More Flights Cancelled After Knock-on Effect From Glitch
British Airways had to cancel more flights yesterday due to the knock-on effect of Thursday’s air traffic control computer glitch.
At Birmingham International Airport, ten flights experienced minor delays caused by the glitch. Flights have since returned to normal service.
Aspokesman for the airport said: “We came off quite well compared to many other airports.”
The axed flights were at Heathrow Airport and were confined to a small number of domestic and European short-haul routes.
But other airports which had suffered delays and cancellations due to Thursday afternoon’s problem were back to normal yesterday.
BA had borne the brunt of the 35 flight cancellations from Heathrow on Thursday evening.
A BA spokesman said: “Some of our planes are in the wrong location due to cancellations, but the flights we’ve had to cancel are all on multi-frequency routes and we are not experiencing any delays to other services.”
Luton and Cardiff were among the airports hit by the fault, which happened just before 4pm on Thursday at the main Swanwick control centre in Hampshire run by air traffic control company Nats.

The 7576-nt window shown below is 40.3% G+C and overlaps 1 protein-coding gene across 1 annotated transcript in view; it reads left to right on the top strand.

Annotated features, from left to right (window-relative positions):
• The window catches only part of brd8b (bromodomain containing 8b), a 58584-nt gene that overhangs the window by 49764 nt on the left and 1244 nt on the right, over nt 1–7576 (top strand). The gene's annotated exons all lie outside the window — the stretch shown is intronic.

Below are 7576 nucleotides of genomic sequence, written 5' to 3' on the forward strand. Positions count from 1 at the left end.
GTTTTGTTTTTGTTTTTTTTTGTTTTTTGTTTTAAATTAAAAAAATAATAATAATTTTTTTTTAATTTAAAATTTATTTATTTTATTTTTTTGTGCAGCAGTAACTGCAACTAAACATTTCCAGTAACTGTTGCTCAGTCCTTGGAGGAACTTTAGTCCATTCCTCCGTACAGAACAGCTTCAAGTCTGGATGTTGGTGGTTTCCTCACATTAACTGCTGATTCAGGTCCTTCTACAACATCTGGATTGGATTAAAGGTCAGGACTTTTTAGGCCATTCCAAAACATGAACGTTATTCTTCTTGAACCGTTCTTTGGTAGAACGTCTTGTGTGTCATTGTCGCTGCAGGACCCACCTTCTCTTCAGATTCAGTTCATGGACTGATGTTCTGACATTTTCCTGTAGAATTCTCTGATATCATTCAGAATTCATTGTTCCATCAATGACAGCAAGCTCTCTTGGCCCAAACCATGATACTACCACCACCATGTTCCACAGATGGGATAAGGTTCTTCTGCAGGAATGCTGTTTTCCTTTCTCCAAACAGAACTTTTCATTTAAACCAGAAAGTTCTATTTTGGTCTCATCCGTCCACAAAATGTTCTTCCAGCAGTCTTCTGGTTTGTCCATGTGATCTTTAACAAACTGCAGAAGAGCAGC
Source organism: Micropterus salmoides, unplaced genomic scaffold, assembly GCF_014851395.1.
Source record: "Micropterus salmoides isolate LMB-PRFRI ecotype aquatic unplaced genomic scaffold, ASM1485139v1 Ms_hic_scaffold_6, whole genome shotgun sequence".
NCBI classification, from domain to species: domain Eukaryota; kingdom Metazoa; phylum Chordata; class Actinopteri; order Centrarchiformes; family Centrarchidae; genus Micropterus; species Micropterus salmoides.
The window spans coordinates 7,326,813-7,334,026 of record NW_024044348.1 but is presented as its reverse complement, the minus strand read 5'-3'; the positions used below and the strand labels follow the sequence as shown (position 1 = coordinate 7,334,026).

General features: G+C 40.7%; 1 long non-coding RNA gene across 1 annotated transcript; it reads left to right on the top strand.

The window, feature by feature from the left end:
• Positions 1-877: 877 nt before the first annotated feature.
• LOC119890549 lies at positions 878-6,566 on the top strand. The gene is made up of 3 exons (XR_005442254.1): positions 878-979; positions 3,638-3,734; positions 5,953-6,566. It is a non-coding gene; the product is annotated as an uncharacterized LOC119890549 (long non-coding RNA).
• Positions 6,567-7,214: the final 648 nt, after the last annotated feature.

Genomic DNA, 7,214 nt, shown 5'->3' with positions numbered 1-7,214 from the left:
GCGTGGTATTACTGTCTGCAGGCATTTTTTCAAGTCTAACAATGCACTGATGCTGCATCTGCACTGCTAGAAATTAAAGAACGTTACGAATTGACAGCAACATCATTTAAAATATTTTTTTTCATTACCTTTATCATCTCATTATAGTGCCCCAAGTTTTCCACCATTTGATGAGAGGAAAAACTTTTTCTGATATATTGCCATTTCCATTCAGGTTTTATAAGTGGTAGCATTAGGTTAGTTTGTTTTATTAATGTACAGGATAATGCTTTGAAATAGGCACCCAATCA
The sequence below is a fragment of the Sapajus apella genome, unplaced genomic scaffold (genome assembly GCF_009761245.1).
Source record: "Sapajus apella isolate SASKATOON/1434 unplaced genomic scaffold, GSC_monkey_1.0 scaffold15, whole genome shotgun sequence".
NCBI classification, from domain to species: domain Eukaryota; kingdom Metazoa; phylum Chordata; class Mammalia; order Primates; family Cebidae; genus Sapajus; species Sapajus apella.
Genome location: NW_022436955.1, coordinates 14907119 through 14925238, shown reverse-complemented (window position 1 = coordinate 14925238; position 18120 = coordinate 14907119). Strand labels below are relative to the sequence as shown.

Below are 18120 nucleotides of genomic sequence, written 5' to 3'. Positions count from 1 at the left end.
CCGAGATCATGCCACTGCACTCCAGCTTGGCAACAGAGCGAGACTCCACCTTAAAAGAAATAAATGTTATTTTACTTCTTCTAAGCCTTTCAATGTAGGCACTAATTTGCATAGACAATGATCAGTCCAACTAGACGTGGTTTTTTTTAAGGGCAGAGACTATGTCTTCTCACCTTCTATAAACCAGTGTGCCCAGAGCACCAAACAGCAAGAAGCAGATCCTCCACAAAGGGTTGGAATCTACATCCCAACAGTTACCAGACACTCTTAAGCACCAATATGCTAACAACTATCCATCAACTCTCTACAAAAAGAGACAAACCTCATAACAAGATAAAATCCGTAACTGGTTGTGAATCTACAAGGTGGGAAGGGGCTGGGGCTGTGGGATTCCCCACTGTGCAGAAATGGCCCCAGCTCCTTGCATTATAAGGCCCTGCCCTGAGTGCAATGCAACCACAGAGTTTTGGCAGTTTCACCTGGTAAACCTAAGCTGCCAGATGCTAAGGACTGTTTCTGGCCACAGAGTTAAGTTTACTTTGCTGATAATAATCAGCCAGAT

A spokesman for Luton airport said yesterday: “We had to cancel nine flights but everything is back to normal today.”
At Cardiff on Thursday passengers travelling to Belfast, Newcastle and Edinburgh saw their flights cancelled and others faced delays of up to two and a half hours.
The computer problem led Nats to restrict the number of planes entering UK airspace as well as those taking off from a number of major airports.
Airports affected included Gatwick, Stansted and London City.
Nats’ operational performance director Ian Hall apologised to those affected and said safety had not been compromised at any stage.
He said: “We handle nearly 2.5 million flights a year and our systems are incredibly resilient. We take every step to avoid any problems but are always aware that in maintaining and updating highly complex systems we can experience difficulties.”
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